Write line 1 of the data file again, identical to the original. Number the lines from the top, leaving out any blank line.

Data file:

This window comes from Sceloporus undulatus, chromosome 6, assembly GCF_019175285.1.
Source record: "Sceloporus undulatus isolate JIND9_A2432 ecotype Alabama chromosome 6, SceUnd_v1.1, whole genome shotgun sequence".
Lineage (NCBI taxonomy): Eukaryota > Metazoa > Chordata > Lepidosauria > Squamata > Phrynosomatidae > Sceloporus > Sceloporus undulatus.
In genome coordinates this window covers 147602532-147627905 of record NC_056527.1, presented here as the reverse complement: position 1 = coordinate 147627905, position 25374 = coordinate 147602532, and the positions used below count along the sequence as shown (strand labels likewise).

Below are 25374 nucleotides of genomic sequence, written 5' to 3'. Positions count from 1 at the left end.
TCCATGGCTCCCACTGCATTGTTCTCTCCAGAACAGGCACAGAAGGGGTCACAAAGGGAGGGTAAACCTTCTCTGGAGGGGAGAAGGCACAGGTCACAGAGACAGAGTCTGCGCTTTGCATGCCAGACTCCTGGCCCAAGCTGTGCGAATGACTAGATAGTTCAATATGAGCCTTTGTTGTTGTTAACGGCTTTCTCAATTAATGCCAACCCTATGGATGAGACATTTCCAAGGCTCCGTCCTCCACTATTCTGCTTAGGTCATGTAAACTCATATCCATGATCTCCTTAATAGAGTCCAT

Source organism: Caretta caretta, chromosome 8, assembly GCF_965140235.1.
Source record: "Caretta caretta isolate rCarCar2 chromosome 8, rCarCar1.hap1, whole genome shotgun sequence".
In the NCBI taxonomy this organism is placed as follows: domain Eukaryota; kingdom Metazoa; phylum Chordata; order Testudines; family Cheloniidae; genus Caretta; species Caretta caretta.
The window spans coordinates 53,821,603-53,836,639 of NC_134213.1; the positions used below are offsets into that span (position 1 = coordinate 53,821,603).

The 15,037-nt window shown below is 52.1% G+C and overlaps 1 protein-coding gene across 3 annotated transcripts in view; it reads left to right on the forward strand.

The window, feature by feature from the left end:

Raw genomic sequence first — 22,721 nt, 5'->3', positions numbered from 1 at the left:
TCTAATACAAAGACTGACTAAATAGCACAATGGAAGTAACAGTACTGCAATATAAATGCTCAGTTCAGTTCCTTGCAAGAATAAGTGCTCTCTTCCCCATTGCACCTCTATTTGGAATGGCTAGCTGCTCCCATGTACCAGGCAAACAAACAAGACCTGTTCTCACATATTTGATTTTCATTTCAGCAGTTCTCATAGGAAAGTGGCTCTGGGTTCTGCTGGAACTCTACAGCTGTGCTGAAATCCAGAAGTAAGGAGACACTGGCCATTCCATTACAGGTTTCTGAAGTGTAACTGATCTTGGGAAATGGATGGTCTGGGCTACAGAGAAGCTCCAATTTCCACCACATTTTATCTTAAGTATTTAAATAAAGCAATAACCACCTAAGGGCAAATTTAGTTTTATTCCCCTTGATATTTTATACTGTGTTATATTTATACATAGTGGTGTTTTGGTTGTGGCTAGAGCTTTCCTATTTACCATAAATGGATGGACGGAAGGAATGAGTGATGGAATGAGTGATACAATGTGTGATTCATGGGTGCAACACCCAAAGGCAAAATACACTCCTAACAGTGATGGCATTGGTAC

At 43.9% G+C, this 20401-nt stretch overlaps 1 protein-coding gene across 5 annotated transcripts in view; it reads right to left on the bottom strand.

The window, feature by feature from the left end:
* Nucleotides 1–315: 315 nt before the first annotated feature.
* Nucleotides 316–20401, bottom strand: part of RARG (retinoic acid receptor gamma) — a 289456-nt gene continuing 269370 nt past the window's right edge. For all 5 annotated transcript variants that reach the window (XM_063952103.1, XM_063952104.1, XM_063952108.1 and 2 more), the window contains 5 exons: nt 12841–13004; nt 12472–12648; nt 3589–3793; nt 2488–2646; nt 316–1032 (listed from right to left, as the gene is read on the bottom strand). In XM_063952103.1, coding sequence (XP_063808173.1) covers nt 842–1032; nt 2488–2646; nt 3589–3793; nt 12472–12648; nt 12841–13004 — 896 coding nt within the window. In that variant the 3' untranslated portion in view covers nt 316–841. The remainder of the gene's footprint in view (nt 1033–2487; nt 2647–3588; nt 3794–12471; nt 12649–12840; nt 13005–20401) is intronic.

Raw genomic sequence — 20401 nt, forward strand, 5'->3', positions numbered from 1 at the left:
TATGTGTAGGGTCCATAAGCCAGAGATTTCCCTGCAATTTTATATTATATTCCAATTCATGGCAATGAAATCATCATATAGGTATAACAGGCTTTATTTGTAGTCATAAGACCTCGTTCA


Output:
This window comes from Sceloporus undulatus, chromosome 6, assembly GCF_019175285.1.